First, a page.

JUDY WOODRUFF: Now, the other thing we know Congress is working on, hot-button topic, guns and the access that people who may have disabilities, and whether they have access.

LISA DESJARDINS: This is another big deal, something that the House passed yesterday. They would roll back a rule that had to do with a 2007 law that came out of the Virginia Tech massacre. It was aimed at trying to prevent the mentally ill from obtaining guns.

So, what this rule does is, it takes those who are on Social Security disability and who have been found to be mentally impaired, puts those names into the national background check system, so they would be prevented from buying guns.

Critics — the Republican critics of that law say it’s a problem because it’s an overreach. It would include anyone who doesn’t take care of their own finances. Democrats say it’s about safety.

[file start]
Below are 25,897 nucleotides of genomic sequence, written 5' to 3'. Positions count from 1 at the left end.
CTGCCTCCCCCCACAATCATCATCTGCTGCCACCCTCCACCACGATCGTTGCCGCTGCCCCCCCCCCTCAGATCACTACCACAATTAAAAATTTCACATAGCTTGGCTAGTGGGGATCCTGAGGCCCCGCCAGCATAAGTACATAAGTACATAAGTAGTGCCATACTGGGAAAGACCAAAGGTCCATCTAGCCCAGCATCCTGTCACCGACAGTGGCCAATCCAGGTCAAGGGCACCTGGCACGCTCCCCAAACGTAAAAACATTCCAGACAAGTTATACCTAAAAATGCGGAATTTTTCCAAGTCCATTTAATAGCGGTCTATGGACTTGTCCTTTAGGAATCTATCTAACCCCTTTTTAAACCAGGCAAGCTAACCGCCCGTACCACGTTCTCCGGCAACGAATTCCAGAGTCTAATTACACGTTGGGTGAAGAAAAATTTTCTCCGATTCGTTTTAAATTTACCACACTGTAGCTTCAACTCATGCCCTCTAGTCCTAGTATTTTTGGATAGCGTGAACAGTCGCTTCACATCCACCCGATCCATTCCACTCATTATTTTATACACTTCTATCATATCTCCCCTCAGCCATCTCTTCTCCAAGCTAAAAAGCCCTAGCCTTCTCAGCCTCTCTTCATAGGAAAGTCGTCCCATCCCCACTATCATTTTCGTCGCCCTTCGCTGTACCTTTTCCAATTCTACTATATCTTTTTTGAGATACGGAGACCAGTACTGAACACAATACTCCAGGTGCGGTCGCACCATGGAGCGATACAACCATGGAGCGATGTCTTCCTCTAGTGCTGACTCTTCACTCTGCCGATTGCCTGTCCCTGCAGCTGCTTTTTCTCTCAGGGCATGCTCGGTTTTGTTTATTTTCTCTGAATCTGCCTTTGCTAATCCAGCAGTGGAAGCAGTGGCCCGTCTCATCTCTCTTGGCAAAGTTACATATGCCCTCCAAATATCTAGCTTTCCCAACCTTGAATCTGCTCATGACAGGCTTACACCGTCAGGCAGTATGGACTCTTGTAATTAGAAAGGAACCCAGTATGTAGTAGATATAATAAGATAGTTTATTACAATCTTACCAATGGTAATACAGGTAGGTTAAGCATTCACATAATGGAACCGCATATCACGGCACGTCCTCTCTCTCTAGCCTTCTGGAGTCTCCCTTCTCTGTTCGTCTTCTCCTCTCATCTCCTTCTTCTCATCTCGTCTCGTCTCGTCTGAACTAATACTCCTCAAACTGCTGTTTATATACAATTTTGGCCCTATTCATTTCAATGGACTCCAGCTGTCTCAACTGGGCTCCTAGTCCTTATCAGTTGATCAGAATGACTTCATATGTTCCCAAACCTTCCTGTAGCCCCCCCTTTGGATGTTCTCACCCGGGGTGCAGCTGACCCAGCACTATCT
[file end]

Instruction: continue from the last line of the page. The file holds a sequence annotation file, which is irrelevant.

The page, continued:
Listen to just this split on the House floor yesterday.

REP. JACKIE WALORSKI, R-Ind.: If you receive Social Security disability payments and someone helps you manage the payments, this regulation stops you from being able to purchase a firearm.

Your name gets added to a federal database, and the burden is on you to prove it doesn’t belong there. This is absolutely outrageous.

REP. JUDY CHU, R-Calif.: This will not only make it easier for even those with severe mental health issues to buy a gun, but it will also take the option for writing similar rules off the table forever, tying the hands of all future administrations.

LISA DESJARDINS: So, that reversal of that gun rule now goes to the Senate. It’s expected to pass.

And, Judy, the thing I want to impress on people is that because of this special law that they’re using here, the House and Senate can get these rollbacks through more quickly. They only need a majority vote in the Senate, not 60 votes. We are going to see a lot of these in coming weeks.

JUDY WOODRUFF: And, again, we’re only two weeks in.

LISA DESJARDINS: That’s right.

JUDY WOODRUFF: Already, all this is happening.

Lisa Desjardins, William Brangham, we thank you.